Something to crow about
For the Birds
Monday, December 31, 2012 2:45 AM
I peered through the fog, searching a snag tree for a pileated or anything affiliated. Juncos flashed white on their tails in flight and a downy woodpecker made a sharp "pick" call.
A crow voiced what sounded like, "Carl." Maybe it was his name. I don't know, but it seems to me that there are crows that think the sun comes up just to hear them caw.
One of this crow's corvid (the family of birds that includes crows, jays, ravens and magpies) companions was on the road feeding on roadkill. It cawed in reply to the other crow or perhaps it was giving its compliments to the Chevy for the carrion.
Though they eat roadkill, crows generally cannot tear open the skin of dead animals by themselves. Like turkey vultures, they wait for something else to open the carcass or for decomposition to soften it sufficiently.
Crows are always up to something.
Henry Ward Beecher wrote, "If men had wings and bore black feathers, few of them would be clever enough to be crows."
Crows are omnivorous, eating almost anything.
A friend told me that he had to "eat crow" at his workplace. That meant that he was forced to admit a mistake that was likely humiliating. The term's origin has been lost, although it might be that it involved a War of 1812 encounter in which a British officer made an American soldier eat part of a crow he had shot in British territory.
There is a reason McDonald's doesn't offer crow. The meat is unsavory, unless you're an owl.
Echoes from Loafers' Club
"What did your brother say when you told him that you wrecked his car?"
"Should I leave out the profanity?"
"Then he didn't say anything."
Driving by the Bruces
I have two wonderful neighbors - both named Bruce - who live across the road from each other. Whenever I pass their driveways, thoughts occur to me, such as: I recalled the words of Maria Amparo Ruiz de Burton, "Let us cry for the spilt milk, by all means, if by doing so we learn how to avoid spilling any more. Let us cry for the spilt milk, and remember how, and where, and why, we spilt it. Much wisdom is learnt through tears, but none by forgetting our lessons."
1. That six out of seven dwarfs are not Happy.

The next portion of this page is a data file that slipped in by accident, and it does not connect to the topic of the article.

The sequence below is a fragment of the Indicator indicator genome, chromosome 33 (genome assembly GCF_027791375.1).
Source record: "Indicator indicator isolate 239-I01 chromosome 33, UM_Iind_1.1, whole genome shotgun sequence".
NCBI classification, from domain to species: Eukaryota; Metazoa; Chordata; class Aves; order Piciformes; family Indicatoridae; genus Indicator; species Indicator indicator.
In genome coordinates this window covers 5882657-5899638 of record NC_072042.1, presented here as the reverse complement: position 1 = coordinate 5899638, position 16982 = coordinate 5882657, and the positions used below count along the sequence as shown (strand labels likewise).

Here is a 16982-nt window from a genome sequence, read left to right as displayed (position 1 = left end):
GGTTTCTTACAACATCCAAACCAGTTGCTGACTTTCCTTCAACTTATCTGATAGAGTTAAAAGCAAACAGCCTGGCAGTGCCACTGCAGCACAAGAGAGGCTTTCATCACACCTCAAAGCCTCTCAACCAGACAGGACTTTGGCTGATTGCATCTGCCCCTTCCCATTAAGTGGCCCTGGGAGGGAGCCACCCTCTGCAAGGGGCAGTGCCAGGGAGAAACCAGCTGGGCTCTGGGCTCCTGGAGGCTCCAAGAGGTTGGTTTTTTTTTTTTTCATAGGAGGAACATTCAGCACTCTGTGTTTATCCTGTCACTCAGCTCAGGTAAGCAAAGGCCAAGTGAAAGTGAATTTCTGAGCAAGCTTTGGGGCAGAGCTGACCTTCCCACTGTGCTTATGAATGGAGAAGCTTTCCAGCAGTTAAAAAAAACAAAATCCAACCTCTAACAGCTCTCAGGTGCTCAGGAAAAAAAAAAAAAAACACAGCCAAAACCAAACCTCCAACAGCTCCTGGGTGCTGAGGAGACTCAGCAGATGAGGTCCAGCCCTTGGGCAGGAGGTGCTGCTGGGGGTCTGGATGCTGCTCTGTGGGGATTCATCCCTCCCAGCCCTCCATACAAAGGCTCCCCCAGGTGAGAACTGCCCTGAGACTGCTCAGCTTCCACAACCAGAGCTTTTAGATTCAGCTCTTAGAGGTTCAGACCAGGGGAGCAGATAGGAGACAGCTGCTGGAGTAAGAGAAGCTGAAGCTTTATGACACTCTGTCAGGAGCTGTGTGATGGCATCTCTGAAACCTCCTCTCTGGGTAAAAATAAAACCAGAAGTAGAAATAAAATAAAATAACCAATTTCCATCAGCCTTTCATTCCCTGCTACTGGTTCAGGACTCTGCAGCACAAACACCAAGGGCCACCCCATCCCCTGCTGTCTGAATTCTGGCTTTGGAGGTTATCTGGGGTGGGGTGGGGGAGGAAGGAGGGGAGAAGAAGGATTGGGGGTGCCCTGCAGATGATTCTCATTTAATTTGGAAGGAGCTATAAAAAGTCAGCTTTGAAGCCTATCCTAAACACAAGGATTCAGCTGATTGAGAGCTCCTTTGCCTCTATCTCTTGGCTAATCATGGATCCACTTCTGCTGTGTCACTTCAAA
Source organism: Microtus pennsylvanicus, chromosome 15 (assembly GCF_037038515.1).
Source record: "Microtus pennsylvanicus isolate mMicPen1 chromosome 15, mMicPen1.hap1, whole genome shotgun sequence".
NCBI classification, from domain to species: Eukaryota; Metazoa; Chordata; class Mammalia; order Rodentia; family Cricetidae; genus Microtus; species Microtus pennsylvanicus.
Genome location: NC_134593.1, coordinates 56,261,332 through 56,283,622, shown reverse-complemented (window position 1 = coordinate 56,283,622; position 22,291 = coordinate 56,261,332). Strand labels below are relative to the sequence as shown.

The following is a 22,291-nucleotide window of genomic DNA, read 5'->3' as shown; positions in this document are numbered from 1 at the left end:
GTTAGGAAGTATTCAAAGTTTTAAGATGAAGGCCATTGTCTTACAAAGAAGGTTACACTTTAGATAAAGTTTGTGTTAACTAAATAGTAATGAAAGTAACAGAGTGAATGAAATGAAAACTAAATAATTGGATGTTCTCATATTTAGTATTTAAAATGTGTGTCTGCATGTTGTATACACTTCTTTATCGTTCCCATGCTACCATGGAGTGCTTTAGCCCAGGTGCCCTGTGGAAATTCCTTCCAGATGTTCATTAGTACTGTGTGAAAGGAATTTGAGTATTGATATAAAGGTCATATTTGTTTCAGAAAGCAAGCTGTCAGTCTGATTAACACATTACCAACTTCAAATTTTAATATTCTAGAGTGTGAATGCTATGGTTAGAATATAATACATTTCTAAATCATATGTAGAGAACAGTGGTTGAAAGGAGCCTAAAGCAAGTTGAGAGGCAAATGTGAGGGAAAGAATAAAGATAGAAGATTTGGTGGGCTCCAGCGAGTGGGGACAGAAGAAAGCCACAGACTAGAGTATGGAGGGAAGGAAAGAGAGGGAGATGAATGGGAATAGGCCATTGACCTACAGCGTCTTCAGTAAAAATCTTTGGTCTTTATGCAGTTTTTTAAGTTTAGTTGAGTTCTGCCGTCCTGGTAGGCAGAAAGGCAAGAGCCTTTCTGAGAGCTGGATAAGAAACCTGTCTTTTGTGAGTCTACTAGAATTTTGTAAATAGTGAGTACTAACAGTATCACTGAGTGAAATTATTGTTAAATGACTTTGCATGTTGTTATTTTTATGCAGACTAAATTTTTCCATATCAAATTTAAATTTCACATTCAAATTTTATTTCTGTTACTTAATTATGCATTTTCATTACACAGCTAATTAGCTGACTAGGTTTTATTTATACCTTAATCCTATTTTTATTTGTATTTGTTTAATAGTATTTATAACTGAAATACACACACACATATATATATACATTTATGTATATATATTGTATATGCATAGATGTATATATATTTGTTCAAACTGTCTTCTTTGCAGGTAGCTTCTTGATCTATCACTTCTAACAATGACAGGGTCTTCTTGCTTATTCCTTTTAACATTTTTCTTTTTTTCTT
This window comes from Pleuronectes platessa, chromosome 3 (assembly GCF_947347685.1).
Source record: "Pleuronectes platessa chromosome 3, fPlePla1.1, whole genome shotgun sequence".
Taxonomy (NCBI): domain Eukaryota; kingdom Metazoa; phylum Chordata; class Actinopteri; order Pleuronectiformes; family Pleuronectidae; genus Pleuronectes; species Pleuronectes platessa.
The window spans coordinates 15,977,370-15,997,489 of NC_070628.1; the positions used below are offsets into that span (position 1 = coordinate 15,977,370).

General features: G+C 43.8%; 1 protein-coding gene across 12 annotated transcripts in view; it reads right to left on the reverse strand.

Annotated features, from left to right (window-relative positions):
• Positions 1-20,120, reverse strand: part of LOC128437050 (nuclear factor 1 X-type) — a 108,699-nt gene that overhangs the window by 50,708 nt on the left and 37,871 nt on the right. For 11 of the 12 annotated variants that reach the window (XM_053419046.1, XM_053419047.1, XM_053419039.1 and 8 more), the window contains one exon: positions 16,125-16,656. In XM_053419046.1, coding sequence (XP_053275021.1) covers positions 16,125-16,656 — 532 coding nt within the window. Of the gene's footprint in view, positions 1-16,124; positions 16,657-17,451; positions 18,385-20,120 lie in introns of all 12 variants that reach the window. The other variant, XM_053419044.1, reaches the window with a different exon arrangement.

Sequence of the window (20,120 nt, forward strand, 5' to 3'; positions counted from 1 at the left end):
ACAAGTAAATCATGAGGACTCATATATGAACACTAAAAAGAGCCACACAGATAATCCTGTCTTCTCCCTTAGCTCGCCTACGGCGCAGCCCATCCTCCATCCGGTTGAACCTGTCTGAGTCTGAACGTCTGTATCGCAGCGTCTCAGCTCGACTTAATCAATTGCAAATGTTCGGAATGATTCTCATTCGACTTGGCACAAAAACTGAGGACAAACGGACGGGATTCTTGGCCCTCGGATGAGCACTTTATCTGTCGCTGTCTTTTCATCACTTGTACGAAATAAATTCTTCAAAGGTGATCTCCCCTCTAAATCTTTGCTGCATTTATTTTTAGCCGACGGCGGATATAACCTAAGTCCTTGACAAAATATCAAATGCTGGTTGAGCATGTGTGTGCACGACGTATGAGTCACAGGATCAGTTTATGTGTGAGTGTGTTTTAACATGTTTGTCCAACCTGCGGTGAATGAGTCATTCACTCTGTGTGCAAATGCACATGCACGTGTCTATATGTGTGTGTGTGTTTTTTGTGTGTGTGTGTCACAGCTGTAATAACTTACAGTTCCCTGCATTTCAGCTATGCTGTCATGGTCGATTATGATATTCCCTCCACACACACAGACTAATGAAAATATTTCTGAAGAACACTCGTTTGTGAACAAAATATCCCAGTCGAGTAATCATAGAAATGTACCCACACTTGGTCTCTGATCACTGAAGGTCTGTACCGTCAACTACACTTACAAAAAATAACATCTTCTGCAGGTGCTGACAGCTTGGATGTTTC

2. That someone who doesn't believe in horses is a neightheist.
3. Operators are sitting by.
News from Hartland
Loafer's Shoe Store sells its insoles to the devil.
Instant Karma Cafe serves the fast food you deserve.
Custer's Last Tan opens for business in Two Bits.
Moses Olson leads his family to the dessert.
City erects "One way or another" road signs.
The long goodbye
I attended Katherine Knudson's wedding reception. Kat married a nice fellow named Noah. It was his reception, too, but probably more hers than his.
It was a fine jollification. We should have more like it. There was no deafening music played, which made it possible to visit with friends and relatives.
When the time to leave came, folks staggered about like goodbye zombies. Ona Meyer of Hartland, who left a half-dozen times, said that Minnesota goodbyes take forever. Much of my family lives in Iowa. The goodbyes are stretched there, too. We are people who are good at nearly making it out the door.
W. Clement Stone said, "Big doors swing on little hinges." They sometimes refuse to swing at all due to small words or recollections.
The Beatles sang, "You say goodbye, and I say hello." They were right. We tend to stand near the door, not wanting to leave, but knowing we must. Door goodbyes do go on.
Happy New Year
Ric McArthur of Morpeth, Ontario, writes, "In our throw-away, use-it-once society, we discard years for no apparent reason. Good thing they don't go to the landfill."
The 12 months by George Ellis
"Snowy, flowy, blowy, showery, flowery, bowery, hoppy, croppy, droppy, weezy, sneezy, freezy."
Did you know?
This from The Wall Street Journal, "In June, the Mayo Clinic published a comprehensive study of every known hand-washing study done since 1970. The authors concluded that drying skin is essential to staving off bacteria and that paper towels are superior to driers: They're more efficient, they don't spatter germs, they won't dry out hands, and most people prefer them."